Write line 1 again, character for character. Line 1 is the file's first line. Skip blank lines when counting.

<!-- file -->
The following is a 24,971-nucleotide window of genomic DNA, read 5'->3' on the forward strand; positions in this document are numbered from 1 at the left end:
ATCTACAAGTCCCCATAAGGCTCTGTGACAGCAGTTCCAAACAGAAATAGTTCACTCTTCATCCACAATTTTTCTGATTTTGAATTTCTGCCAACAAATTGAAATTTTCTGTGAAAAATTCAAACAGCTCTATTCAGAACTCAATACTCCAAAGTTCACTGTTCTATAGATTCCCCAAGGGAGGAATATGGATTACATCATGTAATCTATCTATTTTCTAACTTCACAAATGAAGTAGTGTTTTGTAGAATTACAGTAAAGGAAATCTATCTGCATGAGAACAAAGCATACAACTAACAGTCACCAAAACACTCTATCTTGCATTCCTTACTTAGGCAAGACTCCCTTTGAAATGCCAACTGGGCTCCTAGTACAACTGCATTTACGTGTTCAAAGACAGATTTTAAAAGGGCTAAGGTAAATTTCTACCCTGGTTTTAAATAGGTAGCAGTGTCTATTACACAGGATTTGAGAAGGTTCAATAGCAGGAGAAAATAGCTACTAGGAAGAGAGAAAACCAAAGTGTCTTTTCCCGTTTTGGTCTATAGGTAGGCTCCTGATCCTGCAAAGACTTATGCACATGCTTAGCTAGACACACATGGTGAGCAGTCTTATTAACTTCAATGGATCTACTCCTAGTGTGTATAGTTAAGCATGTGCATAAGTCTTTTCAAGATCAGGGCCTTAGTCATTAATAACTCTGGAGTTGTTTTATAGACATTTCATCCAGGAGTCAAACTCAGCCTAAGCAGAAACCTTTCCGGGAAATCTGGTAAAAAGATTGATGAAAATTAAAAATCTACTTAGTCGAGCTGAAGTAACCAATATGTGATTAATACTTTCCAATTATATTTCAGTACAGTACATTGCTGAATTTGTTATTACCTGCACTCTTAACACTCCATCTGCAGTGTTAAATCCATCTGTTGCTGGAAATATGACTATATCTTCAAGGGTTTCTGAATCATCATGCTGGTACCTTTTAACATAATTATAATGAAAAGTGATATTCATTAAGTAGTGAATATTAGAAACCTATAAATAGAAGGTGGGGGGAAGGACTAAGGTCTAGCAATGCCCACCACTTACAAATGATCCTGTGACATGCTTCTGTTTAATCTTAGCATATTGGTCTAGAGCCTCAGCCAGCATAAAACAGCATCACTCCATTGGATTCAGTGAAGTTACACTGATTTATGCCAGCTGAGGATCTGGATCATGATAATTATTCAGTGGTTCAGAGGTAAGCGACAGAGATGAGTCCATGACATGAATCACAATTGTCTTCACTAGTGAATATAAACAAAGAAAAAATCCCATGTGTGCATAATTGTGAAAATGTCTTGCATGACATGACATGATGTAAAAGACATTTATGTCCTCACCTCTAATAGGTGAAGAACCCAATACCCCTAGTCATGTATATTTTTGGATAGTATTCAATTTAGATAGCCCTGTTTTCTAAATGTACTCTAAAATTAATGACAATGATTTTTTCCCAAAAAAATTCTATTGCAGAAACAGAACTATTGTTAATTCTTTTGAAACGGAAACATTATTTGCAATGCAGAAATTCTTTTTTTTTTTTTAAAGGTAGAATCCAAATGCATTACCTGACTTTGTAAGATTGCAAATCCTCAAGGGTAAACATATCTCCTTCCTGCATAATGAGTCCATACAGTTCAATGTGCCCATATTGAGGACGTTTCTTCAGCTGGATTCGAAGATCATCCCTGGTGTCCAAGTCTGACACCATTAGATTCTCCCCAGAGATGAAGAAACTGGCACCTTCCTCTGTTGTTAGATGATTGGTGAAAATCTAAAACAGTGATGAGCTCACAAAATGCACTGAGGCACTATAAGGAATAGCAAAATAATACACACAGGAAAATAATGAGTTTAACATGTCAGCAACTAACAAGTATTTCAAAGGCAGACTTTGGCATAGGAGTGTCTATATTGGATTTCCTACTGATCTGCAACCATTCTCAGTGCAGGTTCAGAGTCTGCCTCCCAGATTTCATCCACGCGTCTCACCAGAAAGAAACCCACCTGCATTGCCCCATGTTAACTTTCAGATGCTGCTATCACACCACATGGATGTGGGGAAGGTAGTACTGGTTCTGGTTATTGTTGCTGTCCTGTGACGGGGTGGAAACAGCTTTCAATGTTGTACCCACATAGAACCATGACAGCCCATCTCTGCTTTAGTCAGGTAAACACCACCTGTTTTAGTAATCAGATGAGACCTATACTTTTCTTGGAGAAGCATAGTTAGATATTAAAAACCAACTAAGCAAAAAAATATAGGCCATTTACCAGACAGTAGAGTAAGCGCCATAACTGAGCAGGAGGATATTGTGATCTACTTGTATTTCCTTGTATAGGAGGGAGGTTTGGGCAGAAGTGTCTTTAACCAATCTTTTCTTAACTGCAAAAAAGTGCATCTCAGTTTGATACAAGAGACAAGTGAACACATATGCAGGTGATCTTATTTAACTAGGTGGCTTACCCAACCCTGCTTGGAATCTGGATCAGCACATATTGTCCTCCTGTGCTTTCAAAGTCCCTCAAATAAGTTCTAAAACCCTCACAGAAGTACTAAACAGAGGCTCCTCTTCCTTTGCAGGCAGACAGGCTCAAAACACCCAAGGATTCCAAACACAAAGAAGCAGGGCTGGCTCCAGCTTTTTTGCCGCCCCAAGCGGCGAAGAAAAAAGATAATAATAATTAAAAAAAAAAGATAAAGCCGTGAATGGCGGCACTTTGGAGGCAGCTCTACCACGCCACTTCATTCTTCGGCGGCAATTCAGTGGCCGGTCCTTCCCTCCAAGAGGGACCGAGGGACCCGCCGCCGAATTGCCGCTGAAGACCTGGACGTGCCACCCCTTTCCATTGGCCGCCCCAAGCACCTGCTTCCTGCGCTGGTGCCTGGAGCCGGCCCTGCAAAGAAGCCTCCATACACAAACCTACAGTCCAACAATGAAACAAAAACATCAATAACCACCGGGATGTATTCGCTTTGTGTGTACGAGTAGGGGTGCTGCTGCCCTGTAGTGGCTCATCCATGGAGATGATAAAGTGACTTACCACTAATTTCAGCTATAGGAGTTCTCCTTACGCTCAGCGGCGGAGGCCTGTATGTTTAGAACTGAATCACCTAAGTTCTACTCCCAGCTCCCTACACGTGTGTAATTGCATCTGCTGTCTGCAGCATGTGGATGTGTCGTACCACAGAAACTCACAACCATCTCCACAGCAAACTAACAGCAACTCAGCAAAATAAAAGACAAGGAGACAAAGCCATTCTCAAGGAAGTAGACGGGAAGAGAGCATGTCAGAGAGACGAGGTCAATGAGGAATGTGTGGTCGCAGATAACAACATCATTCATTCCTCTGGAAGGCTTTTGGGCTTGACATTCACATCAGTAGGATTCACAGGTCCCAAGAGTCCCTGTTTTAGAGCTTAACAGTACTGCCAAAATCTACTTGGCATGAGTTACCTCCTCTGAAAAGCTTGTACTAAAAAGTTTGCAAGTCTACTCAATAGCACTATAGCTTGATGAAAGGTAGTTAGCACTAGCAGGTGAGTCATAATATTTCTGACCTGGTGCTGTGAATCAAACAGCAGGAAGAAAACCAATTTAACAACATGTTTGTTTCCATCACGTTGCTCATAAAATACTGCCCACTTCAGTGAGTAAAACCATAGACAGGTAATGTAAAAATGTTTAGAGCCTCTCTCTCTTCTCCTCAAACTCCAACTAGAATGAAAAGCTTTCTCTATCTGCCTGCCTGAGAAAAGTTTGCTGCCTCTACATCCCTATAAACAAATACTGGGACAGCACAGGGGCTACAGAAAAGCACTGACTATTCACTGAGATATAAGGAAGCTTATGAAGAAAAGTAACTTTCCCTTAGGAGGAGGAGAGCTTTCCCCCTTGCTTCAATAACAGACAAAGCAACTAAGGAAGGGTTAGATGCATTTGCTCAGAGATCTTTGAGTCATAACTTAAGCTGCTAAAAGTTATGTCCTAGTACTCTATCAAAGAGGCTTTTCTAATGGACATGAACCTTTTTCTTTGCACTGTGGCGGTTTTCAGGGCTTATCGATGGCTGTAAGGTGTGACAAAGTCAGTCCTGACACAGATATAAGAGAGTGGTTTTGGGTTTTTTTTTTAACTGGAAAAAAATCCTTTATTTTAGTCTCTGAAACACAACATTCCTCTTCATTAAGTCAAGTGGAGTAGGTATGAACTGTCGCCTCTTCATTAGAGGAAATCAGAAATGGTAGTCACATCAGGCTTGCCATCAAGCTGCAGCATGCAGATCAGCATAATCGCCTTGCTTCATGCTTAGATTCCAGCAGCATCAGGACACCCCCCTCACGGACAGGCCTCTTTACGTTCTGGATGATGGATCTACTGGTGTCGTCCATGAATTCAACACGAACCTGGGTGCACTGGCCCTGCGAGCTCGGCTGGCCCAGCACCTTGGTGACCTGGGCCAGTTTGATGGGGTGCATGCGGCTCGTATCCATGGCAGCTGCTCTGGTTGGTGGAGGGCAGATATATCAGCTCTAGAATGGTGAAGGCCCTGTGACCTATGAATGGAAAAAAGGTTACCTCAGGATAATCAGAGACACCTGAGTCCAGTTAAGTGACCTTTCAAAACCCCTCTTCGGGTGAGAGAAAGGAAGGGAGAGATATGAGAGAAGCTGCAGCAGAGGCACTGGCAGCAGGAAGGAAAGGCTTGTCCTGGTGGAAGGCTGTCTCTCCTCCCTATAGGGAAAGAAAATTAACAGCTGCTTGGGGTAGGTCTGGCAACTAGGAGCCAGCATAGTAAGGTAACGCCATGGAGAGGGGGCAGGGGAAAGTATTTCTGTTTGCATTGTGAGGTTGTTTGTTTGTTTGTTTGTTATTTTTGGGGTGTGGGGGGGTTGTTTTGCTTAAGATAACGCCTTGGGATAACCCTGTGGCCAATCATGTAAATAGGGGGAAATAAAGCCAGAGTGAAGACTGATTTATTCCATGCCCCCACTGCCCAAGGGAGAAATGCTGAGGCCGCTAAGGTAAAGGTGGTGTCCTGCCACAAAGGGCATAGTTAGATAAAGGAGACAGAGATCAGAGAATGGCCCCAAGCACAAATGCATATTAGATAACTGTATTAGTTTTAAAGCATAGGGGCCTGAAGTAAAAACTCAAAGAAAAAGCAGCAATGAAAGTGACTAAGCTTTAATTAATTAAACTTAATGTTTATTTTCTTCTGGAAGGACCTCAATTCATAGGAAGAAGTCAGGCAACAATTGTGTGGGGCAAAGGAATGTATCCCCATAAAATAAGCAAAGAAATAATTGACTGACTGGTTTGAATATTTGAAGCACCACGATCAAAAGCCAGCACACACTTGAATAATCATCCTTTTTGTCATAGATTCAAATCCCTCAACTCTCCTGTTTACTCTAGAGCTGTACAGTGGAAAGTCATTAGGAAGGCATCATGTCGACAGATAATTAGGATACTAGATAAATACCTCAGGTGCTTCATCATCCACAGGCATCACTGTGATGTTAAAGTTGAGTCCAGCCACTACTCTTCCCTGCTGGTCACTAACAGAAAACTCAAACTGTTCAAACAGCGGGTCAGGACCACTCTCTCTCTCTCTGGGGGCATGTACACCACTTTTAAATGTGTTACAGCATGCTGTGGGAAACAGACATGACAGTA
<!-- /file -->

The following is a 24,971-nucleotide window of genomic DNA, read 5'->3' on the forward strand; positions in this document are numbered from 1 at the left end: